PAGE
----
How many credit cards should you hold simultaneously?

    The question of how many credit cards is one too many to have often does the rounds amongst existing and potential credit card users. Looking at it practically, having just one credit card is more than enough to live a decently good lifestyle, enabling you to purchase several of your favourite items or services. Moreover, having a single credit card and will prevent you from piling up unnecessary debt more often than not. Why are multiple cards necessary then? Say your income is relatively high and your average purchases are far greater in comparison to a person with a decent income. Do multiple cards become necessary then? Well, let’s find out!

    As a matter of fact, there really doesn’t exist magical number for the number of credit cards you should actually hold. Having multiple credit cards in your name comes with a set advantages as well as disadvantages. But do the positives outweigh the negatives? How do banks and credit institutions view multiple credit cards existing under a single individual’s name?

    As a credit card user, you must understand that your credit score isn’t impacted merely because you have multiple cards. There are several factors that account for a good or bad credit score and having multiple credit cards can actually help you improve your score. Let us find out how!

    How do multiple credit cards positively impact credit scores?

    The fundamental questions underlying credit card usage are the impact of purchases on credit scores and how credit scores can be improved. Let’s say you have three credit cards. It basically means that your line of credit or your credit limit is high, considering each of the three cards has an individual credit limit corresponding to at least 1.5-2 times your monthly income. Credit institutions evaluate your credit handling ability by looking at what percentage of allotted credit you’ve used. Using about 30% of your total allocated credit is a healthy indicator. While minimal usage is one factor that influences your credit score, there are other factors as well. Let us look at them.

    • Payment histories are a dominant factor that influence your credit score and make up for about 35% of your score. Factors considered include late payments, defaults, making just the minimum payment for several months, etc.
    • Next, the total amount of debt owed by you makes up for 30% of your score. This is where the aspect of holding multiple credit cards comes into picture. More the number of cards owned, more the debt. More the debt, more the negative impact on your credit score.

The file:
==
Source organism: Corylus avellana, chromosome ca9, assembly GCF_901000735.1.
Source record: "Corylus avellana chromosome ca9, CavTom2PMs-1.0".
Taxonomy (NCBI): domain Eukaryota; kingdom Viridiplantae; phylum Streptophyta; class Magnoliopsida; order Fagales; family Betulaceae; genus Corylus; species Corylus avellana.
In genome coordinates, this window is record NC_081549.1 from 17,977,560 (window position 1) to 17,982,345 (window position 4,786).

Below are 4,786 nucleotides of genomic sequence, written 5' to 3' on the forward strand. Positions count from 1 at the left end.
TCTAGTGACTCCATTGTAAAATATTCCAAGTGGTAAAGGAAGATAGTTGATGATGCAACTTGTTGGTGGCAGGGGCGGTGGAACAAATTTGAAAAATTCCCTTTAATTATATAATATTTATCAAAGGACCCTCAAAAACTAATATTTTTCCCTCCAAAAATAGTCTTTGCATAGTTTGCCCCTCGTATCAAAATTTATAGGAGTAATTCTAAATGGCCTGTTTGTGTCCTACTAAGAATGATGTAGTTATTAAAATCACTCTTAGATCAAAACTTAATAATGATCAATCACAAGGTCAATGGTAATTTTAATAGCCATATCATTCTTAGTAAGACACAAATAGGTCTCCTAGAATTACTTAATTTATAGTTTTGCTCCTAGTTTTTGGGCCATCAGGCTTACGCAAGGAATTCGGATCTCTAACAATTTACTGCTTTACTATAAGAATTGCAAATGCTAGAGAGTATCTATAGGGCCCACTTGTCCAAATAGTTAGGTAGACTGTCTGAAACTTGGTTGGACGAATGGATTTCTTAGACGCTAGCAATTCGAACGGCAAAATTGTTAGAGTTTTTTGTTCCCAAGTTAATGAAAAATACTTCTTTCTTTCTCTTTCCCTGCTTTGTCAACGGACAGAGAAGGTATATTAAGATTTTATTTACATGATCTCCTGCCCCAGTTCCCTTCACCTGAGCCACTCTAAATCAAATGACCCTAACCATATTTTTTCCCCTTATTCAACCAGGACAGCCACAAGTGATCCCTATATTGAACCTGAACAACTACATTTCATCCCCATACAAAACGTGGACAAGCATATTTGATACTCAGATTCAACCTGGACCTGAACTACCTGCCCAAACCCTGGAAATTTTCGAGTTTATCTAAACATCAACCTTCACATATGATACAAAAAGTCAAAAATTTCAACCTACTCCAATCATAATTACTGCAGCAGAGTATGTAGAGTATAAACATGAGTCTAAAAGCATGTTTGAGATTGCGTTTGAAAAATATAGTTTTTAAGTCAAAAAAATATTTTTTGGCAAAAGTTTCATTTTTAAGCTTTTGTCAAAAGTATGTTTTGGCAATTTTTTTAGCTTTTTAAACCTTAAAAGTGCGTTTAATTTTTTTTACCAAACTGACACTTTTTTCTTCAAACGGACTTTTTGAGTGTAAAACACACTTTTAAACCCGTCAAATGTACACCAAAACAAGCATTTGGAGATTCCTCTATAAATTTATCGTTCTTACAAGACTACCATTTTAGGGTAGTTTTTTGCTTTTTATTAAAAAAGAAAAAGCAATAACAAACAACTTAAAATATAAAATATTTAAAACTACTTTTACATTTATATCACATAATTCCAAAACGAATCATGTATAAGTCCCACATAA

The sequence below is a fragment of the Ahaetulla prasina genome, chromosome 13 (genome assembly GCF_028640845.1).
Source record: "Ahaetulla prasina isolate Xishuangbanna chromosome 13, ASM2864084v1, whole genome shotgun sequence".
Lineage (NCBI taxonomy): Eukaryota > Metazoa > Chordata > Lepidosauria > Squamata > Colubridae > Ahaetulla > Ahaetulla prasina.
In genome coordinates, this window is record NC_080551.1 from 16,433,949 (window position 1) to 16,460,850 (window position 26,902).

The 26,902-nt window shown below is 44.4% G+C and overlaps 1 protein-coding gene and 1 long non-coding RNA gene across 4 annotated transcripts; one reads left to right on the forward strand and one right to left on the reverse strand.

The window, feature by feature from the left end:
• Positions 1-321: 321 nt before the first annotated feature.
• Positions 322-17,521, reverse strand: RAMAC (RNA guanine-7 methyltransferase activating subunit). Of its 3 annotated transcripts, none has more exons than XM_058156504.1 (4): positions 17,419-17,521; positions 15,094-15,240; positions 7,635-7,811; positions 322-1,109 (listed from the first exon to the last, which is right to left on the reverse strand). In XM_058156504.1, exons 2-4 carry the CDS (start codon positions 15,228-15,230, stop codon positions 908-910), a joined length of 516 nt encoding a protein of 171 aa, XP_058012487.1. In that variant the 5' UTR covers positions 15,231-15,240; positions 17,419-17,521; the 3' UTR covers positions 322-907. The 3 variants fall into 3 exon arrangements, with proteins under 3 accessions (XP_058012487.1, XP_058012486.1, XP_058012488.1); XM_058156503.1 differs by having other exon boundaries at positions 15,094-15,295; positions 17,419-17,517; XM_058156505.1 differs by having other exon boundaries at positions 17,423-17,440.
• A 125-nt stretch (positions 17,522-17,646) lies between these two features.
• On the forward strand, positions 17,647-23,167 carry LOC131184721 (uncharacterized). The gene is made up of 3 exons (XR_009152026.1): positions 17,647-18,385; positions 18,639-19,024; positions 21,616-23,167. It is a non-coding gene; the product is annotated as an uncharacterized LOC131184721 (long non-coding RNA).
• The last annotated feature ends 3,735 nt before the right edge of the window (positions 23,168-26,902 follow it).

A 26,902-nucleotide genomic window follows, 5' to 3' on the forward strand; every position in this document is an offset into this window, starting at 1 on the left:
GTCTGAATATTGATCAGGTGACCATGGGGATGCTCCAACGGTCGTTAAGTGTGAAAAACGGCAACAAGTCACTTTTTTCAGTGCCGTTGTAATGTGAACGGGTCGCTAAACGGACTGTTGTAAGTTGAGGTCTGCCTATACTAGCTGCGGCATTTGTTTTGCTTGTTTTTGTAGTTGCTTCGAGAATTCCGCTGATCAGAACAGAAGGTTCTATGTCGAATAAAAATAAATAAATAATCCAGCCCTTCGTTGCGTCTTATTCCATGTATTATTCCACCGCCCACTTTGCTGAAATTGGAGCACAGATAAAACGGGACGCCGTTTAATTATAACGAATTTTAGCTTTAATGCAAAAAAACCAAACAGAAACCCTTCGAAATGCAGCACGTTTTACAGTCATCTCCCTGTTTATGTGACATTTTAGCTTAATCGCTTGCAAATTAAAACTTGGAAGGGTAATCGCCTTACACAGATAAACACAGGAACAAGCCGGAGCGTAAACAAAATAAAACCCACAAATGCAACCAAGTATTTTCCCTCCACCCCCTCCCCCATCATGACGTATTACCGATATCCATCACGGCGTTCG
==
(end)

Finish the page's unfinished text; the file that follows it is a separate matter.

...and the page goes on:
• Note that just having multiple credit cards does not mean you are going to end up landing in debt trouble. Having just one card and piling up uncontrolled debt on that can be equally detrimental.
    • The other factors that determine your credit score are your credit history, the type of credit availed and used, and new credit availed. Credit cards, multiple or single, also come under the type of credit used.

    As mentioned earlier, having multiple credit cards and using them judiciously with careful and effective planning is certain to benefit you. For the sake of clarification, judicious usage would literally mean that you’ve used not more than 1/3rd of your total allocated credit and make all your payments on time. The fact that you have three cards implies that you have a larger allocated credit limit. Controlling your usage would mean you’ve used a lesser percentage of your credit against the total available credit, giving your credit score a sound boost. However, coming to think of it, having just one card and overshooting the credit limit is going to bad as well.

    Related Read: How to prioritize multiple credit cards repayment

    So how many credit cards should you actually have?

    It is advisable that you don’t possess more than 4 credit cards as there’d indubitably come a point when your debt will spiral out of control if you don’t exercise restraint in credit usage. Moreover, at a psychological level, more the number of cards translates to a larger combined credit limit, leading you to entertain profligacy in spending. A good way to maintain a healthy debt profile is to convert the balance on one card (if it is way too much) into flexible monthly payments and make sure you use your other cards scarcely. Multiple credit cards come with their own set of advantages and disadvantages and it is up to you to choose how you’d like to use them.

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